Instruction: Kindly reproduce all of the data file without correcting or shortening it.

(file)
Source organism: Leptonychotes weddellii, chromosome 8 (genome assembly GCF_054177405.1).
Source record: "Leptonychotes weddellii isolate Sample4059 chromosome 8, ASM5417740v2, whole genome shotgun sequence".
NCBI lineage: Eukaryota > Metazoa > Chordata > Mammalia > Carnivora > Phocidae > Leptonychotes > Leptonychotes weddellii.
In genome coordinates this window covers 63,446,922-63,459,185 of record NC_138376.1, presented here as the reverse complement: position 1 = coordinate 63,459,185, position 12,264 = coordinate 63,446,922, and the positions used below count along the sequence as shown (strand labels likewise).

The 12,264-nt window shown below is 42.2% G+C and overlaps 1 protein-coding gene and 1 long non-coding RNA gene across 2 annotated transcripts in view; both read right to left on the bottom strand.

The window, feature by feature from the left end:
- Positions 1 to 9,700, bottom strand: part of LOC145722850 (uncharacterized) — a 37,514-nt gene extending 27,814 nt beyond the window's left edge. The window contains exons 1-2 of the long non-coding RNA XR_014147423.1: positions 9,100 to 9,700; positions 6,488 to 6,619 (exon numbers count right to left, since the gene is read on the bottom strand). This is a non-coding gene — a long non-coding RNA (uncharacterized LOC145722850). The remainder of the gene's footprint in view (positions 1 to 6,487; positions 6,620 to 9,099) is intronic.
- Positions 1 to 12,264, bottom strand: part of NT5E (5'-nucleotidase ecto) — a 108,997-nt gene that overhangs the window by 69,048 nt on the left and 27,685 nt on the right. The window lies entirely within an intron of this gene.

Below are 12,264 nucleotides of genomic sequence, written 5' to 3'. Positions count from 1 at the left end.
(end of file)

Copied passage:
Source organism: Leptonychotes weddellii, chromosome 8 (genome assembly GCF_054177405.1).
Source record: "Leptonychotes weddellii isolate Sample4059 chromosome 8, ASM5417740v2, whole genome shotgun sequence".
NCBI lineage: Eukaryota > Metazoa > Chordata > Mammalia > Carnivora > Phocidae > Leptonychotes > Leptonychotes weddellii.
In genome coordinates this window covers 63,446,922-63,459,185 of record NC_138376.1, presented here as the reverse complement: position 1 = coordinate 63,459,185, position 12,264 = coordinate 63,446,922, and the positions used below count along the sequence as shown (strand labels likewise).

The 12,264-nt window shown below is 42.2% G+C and overlaps 1 protein-coding gene and 1 long non-coding RNA gene across 2 annotated transcripts in view; both read right to left on the bottom strand.

The window, feature by feature from the left end:
- Positions 1 to 9,700, bottom strand: part of LOC145722850 (uncharacterized) — a 37,514-nt gene extending 27,814 nt beyond the window's left edge. The window contains exons 1-2 of the long non-coding RNA XR_014147423.1: positions 9,100 to 9,700; positions 6,488 to 6,619 (exon numbers count right to left, since the gene is read on the bottom strand). This is a non-coding gene — a long non-coding RNA (uncharacterized LOC145722850). The remainder of the gene's footprint in view (positions 1 to 6,487; positions 6,620 to 9,099) is intronic.
- Positions 1 to 12,264, bottom strand: part of NT5E (5'-nucleotidase ecto) — a 108,997-nt gene that overhangs the window by 69,048 nt on the left and 27,685 nt on the right. The window lies entirely within an intron of this gene.

Below are 12,264 nucleotides of genomic sequence, written 5' to 3'. Positions count from 1 at the left end.